Stop Doing These 10 Things Your Dog Actually Hates


Avoid these ten things, and your relationship with your four-legged friend will be amazing!

Hey there, dog lover! Did you know that there are things we regularly do with our dogs that they actually hate? Dogs are such a special part of our families that it can be easy to see them as another human. But there are several things that we may do with our family and friends that you should definitely not do with your dog.

Avoid these ten things, and your relationship with your four-legged friend will improve. Want Your Dog to Love You as Much as You Love Them? Stop Doing These 10 Things Your Dog Actually Hates

Stop Doing These 10 Things to Your Dog

1. Hugs

We get it: you love your dog. And you’d like to express that affection as you do with humans. But hugs can make a dog feel stressed. In research published by Psychology Today, 81.6% of dogs photographed being hugged showed visible signs of stress and discomfort.


2. Forced socialization

 Don’t force your dog to socialize with other dogs or people if it causes them visible distress. Ears back, tail between the legs, and barking are all signs that a dog is uncomfortable in a social situation. Better to just move along.


3. Strong smells

 Sure, your dog loves smelly things. Food, garbage, another dog’s poo…the smellier, the better! But your dog actually hates a lot of the smells you may like. Strong perfumes and cleaning products are a huge turn-off for dogs. Their senses of smell are so developed that these smells can be too strong and unpleasant.


4. Rushed walks

Walks are the way your dog experiences the outside world. A good walk exercise is not only a good exercise, but dogs receive mental stimulation from the sights, sounds, and smells around them. No, your dog doesn’t want to stop to smell the roses. But they do want to smell a lot of things! Rushing them along deprives dogs of this necessary enrichment.


5. Lack of structure

You may think that letting your dog run free in all circumstances is what they want. But no. Training and structure allow dogs to please their owners and establish a routine. Both of these contribute to a happy pooch. Training is also crucial for keeping your dog safe. Just be sure your training focuses on positive reinforcement.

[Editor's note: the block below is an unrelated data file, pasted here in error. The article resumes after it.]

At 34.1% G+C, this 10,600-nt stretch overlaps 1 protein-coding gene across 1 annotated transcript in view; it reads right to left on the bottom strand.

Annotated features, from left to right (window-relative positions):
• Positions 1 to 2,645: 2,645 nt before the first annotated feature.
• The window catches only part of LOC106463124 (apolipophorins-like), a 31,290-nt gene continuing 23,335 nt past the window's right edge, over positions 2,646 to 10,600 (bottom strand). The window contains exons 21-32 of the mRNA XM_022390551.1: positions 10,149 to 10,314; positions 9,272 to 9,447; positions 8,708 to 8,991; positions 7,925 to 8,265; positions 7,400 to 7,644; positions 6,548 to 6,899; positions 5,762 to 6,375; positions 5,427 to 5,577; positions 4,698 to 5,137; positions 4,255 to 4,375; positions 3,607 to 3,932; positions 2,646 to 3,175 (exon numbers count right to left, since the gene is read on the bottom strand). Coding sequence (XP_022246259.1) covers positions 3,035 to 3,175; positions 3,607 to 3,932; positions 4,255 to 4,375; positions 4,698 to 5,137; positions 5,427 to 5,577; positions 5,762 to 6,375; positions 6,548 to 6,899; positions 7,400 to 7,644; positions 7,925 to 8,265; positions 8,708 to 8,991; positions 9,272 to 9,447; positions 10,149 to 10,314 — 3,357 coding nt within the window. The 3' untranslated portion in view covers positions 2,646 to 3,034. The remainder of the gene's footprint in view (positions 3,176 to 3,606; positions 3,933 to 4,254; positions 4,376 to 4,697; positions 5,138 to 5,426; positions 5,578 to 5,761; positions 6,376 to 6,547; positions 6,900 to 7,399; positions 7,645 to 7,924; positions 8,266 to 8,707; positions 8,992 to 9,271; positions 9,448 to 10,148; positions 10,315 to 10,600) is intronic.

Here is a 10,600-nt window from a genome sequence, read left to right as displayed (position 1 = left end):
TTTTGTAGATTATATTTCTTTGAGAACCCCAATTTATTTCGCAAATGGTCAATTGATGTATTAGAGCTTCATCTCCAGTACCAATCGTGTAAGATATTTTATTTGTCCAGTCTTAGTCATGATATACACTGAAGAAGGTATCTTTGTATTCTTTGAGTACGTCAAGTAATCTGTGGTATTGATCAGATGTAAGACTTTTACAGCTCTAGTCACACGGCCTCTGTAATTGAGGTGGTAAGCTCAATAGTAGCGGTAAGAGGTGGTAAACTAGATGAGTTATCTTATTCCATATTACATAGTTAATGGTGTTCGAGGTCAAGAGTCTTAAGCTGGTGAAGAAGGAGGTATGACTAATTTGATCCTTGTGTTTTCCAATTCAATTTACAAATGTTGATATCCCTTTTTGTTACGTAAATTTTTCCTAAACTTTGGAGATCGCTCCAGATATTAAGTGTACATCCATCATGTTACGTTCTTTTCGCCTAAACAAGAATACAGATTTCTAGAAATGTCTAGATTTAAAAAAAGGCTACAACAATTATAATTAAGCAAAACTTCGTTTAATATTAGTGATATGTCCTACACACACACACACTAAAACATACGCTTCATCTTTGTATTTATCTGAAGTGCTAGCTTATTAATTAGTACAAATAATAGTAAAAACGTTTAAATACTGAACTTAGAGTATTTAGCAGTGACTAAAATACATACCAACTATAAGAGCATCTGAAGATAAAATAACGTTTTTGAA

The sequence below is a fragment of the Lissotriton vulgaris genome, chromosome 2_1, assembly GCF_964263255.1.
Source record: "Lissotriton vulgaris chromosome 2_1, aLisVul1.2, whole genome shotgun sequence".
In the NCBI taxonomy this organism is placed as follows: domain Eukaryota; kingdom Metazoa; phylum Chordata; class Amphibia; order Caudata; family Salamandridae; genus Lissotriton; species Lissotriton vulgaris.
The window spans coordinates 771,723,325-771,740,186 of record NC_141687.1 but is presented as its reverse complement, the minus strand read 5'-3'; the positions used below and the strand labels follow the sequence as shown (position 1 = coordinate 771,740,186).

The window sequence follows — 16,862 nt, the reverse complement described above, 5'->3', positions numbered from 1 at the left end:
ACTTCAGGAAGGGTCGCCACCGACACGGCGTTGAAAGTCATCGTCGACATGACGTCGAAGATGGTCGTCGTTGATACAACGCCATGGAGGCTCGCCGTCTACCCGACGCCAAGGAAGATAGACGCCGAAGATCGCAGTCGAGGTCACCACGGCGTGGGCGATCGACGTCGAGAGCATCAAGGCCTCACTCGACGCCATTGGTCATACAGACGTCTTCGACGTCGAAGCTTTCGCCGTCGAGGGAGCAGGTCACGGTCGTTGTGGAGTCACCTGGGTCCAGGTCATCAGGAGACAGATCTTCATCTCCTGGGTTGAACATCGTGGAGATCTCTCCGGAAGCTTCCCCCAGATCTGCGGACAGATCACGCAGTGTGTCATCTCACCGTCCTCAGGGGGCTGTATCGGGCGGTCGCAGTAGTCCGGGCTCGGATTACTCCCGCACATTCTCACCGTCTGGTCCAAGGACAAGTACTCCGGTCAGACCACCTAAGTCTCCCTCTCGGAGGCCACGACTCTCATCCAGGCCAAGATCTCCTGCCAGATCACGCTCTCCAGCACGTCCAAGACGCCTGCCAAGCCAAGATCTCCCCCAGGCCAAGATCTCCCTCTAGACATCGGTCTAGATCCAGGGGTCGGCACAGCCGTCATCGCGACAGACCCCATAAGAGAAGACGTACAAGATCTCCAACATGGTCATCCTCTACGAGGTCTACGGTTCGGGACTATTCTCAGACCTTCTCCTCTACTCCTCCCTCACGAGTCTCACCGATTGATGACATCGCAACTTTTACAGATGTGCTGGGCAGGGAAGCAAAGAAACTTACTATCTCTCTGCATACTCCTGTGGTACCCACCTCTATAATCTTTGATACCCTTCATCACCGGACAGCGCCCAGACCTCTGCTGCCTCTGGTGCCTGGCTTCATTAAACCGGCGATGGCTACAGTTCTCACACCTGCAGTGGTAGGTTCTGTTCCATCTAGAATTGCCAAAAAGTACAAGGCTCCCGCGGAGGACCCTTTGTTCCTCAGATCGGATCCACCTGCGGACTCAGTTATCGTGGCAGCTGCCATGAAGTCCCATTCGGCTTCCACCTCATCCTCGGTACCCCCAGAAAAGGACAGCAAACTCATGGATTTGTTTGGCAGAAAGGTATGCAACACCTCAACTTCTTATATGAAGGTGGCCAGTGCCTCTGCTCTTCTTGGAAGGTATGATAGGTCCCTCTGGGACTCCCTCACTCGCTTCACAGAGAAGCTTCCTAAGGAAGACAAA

6. Not using body language

 Dogs can learn verbal commands, but they are also visual communicators. Add hand signs to your tricks. Demonstrate your intention to play or settle with body language. You’ll be surprised what man’s best friend can understand!


7. Head pats

Like it is for us, the head is very much part of a dog’s personal space. Getting in a dog’s face or petting its head can feel threatening. And with you being close to the dog’s mouth, your chances of being bitten (even by accident) will rise. Proceed with caution when petting any dog, but more so when it is on the top of their head. Until you have made a strong connection with a dog it is best to pet them on their back. Dogs will usually let you know where they love to be scratched. For Kenzo, it’s on his chest. For Vík, it’s under his chin, by his ears, in the middle of his eyes, and his belly. haha So cute!


8. Exposing them to loud noises

Loud noises are a widespread fear for dogs. This might be the loud construction site down your street or a thunderstorm. Fireworks are especially distressing. You can create a safe space for your dog indoors, a quiet spot in the house, and soothing sounds like classical music or white noise.


9. Playing dress up

In some climates, certain dogs will need a coat or other cold-weather accessories to stay warm. In all other cases, clothes are unnecessary and annoying for dogs. Some may tolerate it, but many don’t like it. I know I love dressing up Kenzo and Vík for Halloween like other pet owners. You can make dressing up your dog a better situation if you practice by desensitizing the dog to the outfit, costume, etc. Desensitization is a way to gradually teach your dog to tolerate a troubling situation or stimuli (also known as a trigger.)


10. Being left alone

All dogs need companionship for at least some of the day. Too often, a dog will be left home alone for hours at a time. Ever come home to a chewed-up couch? Dogs may develop separation anxiety or behavioral issues from lack of human attention and company. If you need to be out all day, consider hiring a dog walker for mid-day outings. But at the end of the day, your dog wants to spend time with their favorite person: you!

stop doing this to your dog

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